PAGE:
Maybe I’m a little bit off base here, but “And Our Eyes Meet” feels like a Lights & Motion track slowed way down and stripped of all it’s studio gloss and broken down right to the fundamental core. It’s a solid finish to the album, but I think it’s simply outclassed by “All So Nostalgic”, the previous track which is easily the best song on the album in terms of composition, emotion and quality from a technical standpoint. Just one of those feel good uplifting songs, every element of this track just clicks, from the cheery beat to the simplistic powerful strokes of the keys. “All So Nostalgic” is the sort of track that will help get a talented artist noticed.

At the end of the day my criticisms of ‘Bt When Words Fail’ are all minor nitpicks and unfortunate happenstance. Forgoing my usual gripes about audio quality that come with the territory of any self-funded DIY release, my only other real issue is that some of the outros and lead ins feel a bit awkward, making the whole package flow less like a story told front to back and more like a story told through a scrapbook collection of differently shaped pieces and mediums.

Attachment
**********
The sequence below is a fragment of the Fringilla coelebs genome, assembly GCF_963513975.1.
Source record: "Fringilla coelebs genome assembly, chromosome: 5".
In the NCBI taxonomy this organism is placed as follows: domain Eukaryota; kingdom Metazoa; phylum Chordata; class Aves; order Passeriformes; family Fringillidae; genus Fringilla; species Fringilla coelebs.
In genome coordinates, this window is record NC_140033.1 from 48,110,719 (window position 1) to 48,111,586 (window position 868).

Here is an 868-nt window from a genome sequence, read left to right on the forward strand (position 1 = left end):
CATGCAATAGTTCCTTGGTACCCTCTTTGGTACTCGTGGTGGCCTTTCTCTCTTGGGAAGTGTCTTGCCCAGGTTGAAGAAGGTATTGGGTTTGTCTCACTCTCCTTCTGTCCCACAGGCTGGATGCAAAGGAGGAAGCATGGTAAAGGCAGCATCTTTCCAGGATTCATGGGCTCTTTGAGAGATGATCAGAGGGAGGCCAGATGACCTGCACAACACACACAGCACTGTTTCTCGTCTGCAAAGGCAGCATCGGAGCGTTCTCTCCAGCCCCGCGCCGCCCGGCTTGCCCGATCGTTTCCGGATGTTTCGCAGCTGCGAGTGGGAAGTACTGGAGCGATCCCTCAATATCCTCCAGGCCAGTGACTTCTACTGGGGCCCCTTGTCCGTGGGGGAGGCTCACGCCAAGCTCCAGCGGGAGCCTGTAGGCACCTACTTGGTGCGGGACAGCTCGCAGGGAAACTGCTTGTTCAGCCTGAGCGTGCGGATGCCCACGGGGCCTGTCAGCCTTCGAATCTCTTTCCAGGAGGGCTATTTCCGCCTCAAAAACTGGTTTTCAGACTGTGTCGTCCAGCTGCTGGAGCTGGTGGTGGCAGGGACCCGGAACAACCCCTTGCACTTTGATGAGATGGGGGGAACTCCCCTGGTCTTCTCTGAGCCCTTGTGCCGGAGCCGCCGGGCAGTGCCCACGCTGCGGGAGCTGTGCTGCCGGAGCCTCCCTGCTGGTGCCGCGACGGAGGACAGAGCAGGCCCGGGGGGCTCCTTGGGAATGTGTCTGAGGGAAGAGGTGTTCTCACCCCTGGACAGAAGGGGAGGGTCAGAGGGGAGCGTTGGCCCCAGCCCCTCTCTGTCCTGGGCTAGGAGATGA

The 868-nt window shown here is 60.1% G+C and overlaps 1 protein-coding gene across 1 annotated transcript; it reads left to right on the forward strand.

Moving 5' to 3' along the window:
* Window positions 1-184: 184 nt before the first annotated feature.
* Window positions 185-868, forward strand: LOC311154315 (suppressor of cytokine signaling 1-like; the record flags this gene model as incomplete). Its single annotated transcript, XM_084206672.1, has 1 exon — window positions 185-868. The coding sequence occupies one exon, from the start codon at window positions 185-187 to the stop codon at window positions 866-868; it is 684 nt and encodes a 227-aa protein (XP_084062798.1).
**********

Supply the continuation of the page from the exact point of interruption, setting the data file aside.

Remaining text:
Finally, being that I no longer really have a grasp on how most post-rock fans consume new music in the genre as I’m constantly bombarded with new music, I feel like the release window for this album could potentially hinder Plainfire’s growth going forward in the short-term. It’s just happenstance that this wonderful album was released in the same one month window in which Alcest, Mogwai, Thee Silver Mt. Zion, Rocket Miner and Moonlit sailor also all put out albums as well. I’d prefer not to see this album as a hidden gem and rather help showcase Loghry’s talents while it’s still fresh. Snag a copy via bandcamp, you won’t be dissapointed.


tags: ambient post-rock instrumental rock Nebraska